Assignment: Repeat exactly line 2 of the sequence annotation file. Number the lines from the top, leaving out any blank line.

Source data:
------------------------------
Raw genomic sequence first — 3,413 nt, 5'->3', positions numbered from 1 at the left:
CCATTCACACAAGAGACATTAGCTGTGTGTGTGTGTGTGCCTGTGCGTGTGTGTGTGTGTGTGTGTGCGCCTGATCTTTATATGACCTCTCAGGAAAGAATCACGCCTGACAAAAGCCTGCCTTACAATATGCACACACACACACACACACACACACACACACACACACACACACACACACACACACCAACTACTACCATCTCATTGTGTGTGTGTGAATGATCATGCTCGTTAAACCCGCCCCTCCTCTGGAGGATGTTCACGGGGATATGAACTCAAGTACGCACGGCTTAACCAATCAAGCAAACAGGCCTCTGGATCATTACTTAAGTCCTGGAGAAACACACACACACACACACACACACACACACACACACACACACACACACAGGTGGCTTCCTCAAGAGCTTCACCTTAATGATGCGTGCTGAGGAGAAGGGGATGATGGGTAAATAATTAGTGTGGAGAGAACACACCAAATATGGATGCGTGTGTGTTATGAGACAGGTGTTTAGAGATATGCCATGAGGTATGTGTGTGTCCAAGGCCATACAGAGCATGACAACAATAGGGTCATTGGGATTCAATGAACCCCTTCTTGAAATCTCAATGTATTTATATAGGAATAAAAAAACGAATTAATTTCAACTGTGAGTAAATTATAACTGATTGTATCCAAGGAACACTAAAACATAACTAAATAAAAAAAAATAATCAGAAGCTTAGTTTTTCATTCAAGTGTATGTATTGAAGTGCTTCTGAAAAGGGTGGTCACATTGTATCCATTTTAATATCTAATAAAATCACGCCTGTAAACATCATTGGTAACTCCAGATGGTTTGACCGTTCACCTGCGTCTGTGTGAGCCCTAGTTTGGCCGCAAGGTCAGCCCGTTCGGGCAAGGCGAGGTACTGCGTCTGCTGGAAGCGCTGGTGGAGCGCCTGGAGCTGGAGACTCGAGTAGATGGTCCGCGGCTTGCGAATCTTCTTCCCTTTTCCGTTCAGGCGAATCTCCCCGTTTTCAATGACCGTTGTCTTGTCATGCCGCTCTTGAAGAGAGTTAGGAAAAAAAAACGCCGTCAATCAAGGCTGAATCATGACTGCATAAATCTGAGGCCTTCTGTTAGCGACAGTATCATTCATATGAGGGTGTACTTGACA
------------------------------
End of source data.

CCATTCACACAAGAGACATTAGCTGTGTGTGTGTGTGTGCCTGTGCGTGTGTGTGTGTGTGTGTGTGCGCCTGATCTTTATATGACCTCTCAGGAAAGAATCACGCCTGACAAAAGCCTGCCTTACAATATGCACACACACACACACACACACACACACACACACACACACACACACACACACACACCAACTACTACCATCTCATTGTGTGTGTGTGAATGATCATGCTCGTTAAACCCGCCCCTCCTCTGGAGGATGTTCACGGGGATATGAACTCAAGTACGCACGGCTTAACCAATCAAGCAAACAGGCCTCTGGATCATTACTTAAGTCCTGGAGAAACACACACACACACACACACACACACACACACACACACACACACACACAGGTGGCTTCCTCAAGAGCTTCACCTTAATGATGCGTGCTGAGGAGAAGGGGATGATGGGTAAATAATTAGTGTGGAGAGAACACACCAAATATGGATGCGTGTGTGTTATGAGACAGGTGTTTAGAGATATGCCATGAGGTATGTGTGTGTCCAAGGCCATACAGAGCATGACAACAATAGGGTCATTGGGATTCAATGAACCCCTTCTTGAAATCTCAATGTATTTATATAGGAATAAAAAAACGAATTAATTTCAACTGTGAGTAAATTATAACTGATTGTATCCAAGGAACACTAAAACATAACTAAATAAAAAAAAATAATCAGAAGCTTAGTTTTTCATTCAAGTGTATGTATTGAAGTGCTTCTGAAAAGGGTGGTCACATTGTATCCATTTTAATATCTAATAAAATCACGCCTGTAAACATCATTGGTAACTCCAGATGGTTTGACCGTTCACCTGCGTCTGTGTGAGCCCTAGTTTGGCCGCAAGGTCAGCCCGTTCGGGCAAGGCGAGGTACTGCGTCTGCTGGAAGCGCTGGTGGAGCGCCTGGAGCTGGAGACTCGAGTAGATGGTCCGCGGCTTGCGAATCTTCTTCCCTTTTCCGTTCAGGCGAATCTCCCCGTTTTCAATGACCGTTGTCTTGTCATGCCGCTCTTGAAGAGAGTTAGGAAAAAAAAACGCCGTCAATCAAGGCTGAATCATGACTGCATAAATCTGAGGCCTTCTGTTAGCGACAGTATCATTCATATGAGGGTGTACTTGACA